While a T Shirt lets in both Air and Cold thus failing to keep you warm and dry. (This is the Framing of your Building. )
A Sweatshirt will help seal out a little cold but not for long. (This is the Insulation in your Building. )
But when a Windbreaker is put on over the Sweatshirt and T-Shirt it is such relief to be warm- almost anything is tolerable when in a Cold Windy Environment. (This is the Air Barrier in your Building.)
Caps or Hats (The roof of your Building see upcoming post-seeking sponsors)
Shoes and boots (The Foundation / Basement of your Building see upcoming post-seeking sponsors)
Examples 1 thru 5 when applied to a Building is your Buildings Envelope or Outer Shell.
The buildings we live and work in need protection too. Just as you will add layers against the cold to stay warm in today’s extreme climate. Your Building needs the same protection against the Elements of Heat and Cold.
The best protection against the Elements cold and heat from entering your building is: Insulation.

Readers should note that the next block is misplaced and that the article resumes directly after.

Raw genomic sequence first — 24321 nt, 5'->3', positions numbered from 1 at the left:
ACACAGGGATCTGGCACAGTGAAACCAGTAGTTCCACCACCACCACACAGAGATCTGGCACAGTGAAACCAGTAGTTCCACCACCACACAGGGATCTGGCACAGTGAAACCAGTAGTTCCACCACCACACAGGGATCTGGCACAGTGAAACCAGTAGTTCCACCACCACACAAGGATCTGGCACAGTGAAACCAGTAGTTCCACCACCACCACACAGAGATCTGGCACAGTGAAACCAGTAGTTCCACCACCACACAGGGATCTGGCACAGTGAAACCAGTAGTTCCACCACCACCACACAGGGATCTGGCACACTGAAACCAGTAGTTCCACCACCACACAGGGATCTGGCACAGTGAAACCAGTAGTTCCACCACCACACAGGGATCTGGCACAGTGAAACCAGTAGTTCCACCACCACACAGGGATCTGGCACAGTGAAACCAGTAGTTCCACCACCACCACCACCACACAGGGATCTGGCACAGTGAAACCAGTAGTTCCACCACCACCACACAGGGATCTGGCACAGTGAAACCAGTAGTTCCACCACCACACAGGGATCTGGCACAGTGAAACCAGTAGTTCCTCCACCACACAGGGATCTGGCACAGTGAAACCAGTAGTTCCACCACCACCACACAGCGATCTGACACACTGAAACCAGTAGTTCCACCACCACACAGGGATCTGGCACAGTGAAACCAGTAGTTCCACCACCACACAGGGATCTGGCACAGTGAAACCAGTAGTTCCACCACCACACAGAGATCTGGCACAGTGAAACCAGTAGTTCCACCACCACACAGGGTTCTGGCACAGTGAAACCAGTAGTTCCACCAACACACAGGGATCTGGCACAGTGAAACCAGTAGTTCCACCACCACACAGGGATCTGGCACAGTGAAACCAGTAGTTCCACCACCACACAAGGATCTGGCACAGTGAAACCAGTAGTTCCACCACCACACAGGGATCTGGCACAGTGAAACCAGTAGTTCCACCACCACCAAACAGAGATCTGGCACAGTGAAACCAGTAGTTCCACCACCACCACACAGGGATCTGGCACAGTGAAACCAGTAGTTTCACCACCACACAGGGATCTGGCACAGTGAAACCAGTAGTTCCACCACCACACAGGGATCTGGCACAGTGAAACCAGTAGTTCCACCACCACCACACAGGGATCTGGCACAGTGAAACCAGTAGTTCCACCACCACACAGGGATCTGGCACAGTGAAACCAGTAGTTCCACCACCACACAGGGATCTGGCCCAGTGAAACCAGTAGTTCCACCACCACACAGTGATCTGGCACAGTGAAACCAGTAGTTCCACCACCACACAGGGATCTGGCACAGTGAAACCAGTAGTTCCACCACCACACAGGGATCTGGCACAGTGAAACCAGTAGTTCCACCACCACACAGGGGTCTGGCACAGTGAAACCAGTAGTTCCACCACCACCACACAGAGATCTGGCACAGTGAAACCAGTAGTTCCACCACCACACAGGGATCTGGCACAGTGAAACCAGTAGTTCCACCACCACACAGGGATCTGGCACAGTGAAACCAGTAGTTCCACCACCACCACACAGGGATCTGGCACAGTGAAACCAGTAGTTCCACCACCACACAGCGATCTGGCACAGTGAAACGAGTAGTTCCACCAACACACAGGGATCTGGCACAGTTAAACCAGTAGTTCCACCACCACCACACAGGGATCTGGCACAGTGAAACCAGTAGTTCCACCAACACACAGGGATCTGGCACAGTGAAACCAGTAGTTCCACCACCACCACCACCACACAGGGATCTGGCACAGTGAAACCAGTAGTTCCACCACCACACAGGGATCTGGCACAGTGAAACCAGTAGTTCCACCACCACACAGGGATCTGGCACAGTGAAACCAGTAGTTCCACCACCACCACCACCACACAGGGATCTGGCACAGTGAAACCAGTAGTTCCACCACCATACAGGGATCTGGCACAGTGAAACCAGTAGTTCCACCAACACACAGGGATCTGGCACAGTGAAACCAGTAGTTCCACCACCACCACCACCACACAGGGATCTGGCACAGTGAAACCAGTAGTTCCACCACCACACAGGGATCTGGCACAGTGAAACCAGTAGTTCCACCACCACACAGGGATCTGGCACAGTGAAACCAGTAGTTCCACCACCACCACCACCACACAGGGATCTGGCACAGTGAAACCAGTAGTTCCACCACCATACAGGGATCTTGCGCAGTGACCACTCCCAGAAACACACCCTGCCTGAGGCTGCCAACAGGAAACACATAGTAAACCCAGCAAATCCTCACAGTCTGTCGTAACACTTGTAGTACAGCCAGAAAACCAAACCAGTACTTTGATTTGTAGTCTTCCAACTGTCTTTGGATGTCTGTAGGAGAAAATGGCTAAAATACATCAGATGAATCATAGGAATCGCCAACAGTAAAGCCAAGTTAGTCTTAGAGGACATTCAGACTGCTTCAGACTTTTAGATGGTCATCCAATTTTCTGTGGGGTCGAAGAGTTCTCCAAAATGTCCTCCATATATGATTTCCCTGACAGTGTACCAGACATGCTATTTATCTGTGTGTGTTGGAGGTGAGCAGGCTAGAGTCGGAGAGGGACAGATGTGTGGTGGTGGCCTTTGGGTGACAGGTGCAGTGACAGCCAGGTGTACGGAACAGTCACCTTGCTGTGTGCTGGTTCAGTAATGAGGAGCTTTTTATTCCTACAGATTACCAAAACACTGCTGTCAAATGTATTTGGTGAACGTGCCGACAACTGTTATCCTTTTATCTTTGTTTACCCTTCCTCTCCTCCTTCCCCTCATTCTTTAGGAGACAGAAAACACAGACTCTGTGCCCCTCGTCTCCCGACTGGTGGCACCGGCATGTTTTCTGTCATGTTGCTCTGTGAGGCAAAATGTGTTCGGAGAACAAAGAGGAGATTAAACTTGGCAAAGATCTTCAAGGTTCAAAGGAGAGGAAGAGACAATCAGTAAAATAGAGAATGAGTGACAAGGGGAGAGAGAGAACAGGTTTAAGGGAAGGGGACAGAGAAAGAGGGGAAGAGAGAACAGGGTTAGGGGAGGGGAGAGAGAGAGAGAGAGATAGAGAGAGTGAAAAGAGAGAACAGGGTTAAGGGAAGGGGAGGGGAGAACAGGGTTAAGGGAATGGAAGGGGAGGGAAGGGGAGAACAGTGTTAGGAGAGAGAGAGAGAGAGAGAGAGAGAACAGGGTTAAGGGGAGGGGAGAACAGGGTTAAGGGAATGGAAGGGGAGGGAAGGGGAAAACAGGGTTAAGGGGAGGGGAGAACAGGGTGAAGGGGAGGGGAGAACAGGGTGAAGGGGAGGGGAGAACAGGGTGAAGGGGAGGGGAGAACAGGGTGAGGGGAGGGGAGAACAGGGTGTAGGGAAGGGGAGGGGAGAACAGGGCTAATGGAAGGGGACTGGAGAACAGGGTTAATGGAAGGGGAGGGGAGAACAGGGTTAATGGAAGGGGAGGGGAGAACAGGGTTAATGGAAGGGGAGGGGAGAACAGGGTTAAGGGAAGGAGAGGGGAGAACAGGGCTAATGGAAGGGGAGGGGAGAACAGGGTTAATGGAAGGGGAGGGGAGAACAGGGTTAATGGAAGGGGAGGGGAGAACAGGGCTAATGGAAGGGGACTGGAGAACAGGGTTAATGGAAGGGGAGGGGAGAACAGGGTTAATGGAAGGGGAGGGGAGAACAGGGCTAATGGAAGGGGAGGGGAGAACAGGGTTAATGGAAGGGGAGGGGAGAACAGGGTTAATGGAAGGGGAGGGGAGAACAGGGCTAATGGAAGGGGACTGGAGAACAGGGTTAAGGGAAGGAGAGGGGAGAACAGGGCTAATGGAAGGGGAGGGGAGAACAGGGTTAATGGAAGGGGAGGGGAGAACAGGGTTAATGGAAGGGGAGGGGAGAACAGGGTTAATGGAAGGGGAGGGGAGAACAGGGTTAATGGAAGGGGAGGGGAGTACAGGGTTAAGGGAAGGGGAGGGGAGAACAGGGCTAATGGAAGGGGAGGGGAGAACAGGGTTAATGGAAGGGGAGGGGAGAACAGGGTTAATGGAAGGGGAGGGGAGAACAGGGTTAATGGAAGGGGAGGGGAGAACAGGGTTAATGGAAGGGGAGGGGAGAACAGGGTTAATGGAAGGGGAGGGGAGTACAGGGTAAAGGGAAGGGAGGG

Insulation is your Number One Sourcefor keeping your building’s energy consumption as low as possible while staying comfortable.
Insulation keeps the Heat and Cold from creeping in your Building.
While building Insulation comes in many forms it basically performs the basic action that I mentioned above when talking about wearing a sweatshirt.
Insulation is there to keep out the heat and cold that make life uncomfortable– (to include the uncomfortable feelingyou get when you pay your local monthly Gas and Electric utility bills- for the over priced services they provide your building.)